What is the meaning of the phrase "Next year in Jerusalem" or in Hebrew, shana habaa b'Yerushalayim that we say at the end of the Passover seder? "Next year in Jerusalem" means that all Jews should actually be living in their homeland of Israel where they can come to Jerusalem. It is of course very important to note though that the Jerusalem we are referring to is Jerusalem as it is ideally meant to be — with the Temple, the Sanhedrin and a Jewish Monarch! Even we here in Israel and in Jerusalem say "Next year in Jerusalem!"
Okay, you say, but with the world as it is right now, how can we possibly think that Jerusalem can return to what it once was thousands of years ago? The answer to this question is rather deep and something better left to others, but I can tell you that this longing and the belief that we can return to this ideal is one of the foundations of Judaism, and one of the reasons why the Jewish people have survived over thousands of years. And just by the way, this idea of never giving up hope on the human race, and always striving for peace is one of the gifts that the Jewish people have actually bestowed upon the world.
Connected to the idea of "next year in Jerusalem" is the phrase "remember Jerusalem" , seen in the remember Jerusalem wall hanging above, which is really the same concept, only something that we think about every day, as opposed to at the end of the seder. Okay, then so what does "remember Jerusalem" mean? The words, are taken from tehillim (psalms) written by King David and refer to the purpose of Jerusalem's existence, namely as a spiritual capital of the world.
It is true, the hebrew words on the plaque don't actually say "remember Jersualem", they say "if you forget Jerusalem" but for some reason that is how it is translated, I guess just to be positive about it, which is certainly legitimate. What else does the plaque say? Happy to tell you, just keep on reading!
The translation of the plaque is "If you forget Jerusalem, forget your right hand." Really means, if you forget Jerusalem it would as if you have forgotten your right hand. Huh? To understand this phrase you have to understand the meaning of "right". Right is the embodiment of human kindness, peace, and all good things. So forgetting Jerusalem would be as tragic as forgetting about the necessity of good in the world and forgetting that we have hands! Got it? Certainly something to think about this Passover.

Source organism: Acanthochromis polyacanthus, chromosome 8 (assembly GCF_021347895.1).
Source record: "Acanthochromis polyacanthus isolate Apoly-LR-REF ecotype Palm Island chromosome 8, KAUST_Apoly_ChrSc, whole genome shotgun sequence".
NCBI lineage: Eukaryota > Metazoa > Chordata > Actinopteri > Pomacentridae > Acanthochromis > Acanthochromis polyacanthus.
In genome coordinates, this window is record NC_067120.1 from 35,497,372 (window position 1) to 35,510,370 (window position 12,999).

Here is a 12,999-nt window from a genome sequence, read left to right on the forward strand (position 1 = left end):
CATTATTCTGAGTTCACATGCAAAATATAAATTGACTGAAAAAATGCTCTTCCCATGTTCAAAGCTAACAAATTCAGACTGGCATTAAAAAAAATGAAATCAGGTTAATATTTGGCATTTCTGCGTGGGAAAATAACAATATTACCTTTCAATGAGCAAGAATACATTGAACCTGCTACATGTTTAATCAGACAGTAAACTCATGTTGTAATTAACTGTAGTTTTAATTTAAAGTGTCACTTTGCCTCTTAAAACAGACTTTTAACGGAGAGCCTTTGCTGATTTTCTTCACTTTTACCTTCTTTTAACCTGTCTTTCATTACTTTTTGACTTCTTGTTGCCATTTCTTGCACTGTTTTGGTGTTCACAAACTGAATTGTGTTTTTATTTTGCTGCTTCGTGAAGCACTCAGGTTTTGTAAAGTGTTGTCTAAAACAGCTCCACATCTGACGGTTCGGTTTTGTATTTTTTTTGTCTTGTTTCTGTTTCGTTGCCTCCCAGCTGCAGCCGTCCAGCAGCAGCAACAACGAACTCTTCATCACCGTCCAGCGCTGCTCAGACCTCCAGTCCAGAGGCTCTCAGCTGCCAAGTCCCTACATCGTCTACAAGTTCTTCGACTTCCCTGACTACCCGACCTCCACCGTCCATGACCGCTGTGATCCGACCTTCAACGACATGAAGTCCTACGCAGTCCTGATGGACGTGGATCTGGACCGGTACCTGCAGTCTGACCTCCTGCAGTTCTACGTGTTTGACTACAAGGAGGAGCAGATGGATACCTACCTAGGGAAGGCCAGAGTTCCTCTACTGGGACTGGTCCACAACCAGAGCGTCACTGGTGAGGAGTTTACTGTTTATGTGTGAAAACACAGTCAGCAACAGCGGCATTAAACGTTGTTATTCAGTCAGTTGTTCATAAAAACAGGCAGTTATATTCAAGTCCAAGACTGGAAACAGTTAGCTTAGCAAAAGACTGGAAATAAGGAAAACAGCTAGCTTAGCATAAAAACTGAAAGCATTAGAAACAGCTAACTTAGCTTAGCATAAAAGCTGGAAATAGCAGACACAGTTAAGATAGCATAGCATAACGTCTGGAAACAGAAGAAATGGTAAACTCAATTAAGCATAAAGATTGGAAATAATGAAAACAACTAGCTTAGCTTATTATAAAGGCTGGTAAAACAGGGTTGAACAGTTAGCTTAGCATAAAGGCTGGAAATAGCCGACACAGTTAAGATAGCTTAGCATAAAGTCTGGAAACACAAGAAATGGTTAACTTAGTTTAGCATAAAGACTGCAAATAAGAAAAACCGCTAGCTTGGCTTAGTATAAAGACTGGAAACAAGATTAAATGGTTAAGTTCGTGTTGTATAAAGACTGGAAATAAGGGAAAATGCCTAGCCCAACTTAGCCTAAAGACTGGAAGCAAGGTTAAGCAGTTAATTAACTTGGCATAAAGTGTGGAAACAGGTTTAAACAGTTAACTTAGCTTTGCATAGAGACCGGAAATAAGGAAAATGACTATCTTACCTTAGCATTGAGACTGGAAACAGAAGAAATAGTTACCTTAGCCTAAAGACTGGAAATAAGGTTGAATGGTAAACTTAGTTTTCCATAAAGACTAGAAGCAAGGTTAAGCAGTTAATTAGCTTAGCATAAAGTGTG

Remembering Jerusalem, and cultivating the sincere hope that next year we will all be in Jerusalem is the answer to what one can do in these crazy times. There is no perfection in this world, and yet each and every one of us can make a difference by working to be kind, compassionate beings who will never loose hope for a world filled with peace. So lets get started on that, shall we?
Wishing you all a wonderful and meaningful Passover holiday!
Note: The Passover Seder is not just a meal, it is actually the retelling of the story of the liberation of the Jewish people from slavery in ancient Egypt! The text for the seder is found in the Haggadah, which contains the the narrative of the exodus from Egypt, as well as special blessings and rituals, and commentaries from the Talmud. Traditional songs are sung during the seder and at its completion. The holiday of Passover is 7 days in Israel and 8 days outside of Israel, and during this period we are very careful to only eat foods that do not contain any trace of leavened products. It is a beautiful holiday filled with many customs particular to each family depending on their more recent origins (European Ashkenazi, LIthuanian, German, Moroccan, Yemenite, Iraqi, Persian, Indian, etc.) that we observe rigorously in order to pass them down to our children. Yes, most of us work very hard to usher in this holiday, as preparing the house and especially the kitchen is exhausting, but that is part of remembering what indeed it may have been like to be slaves in Egypt, and to have that feeling of liberation as we sit down at our seder tables.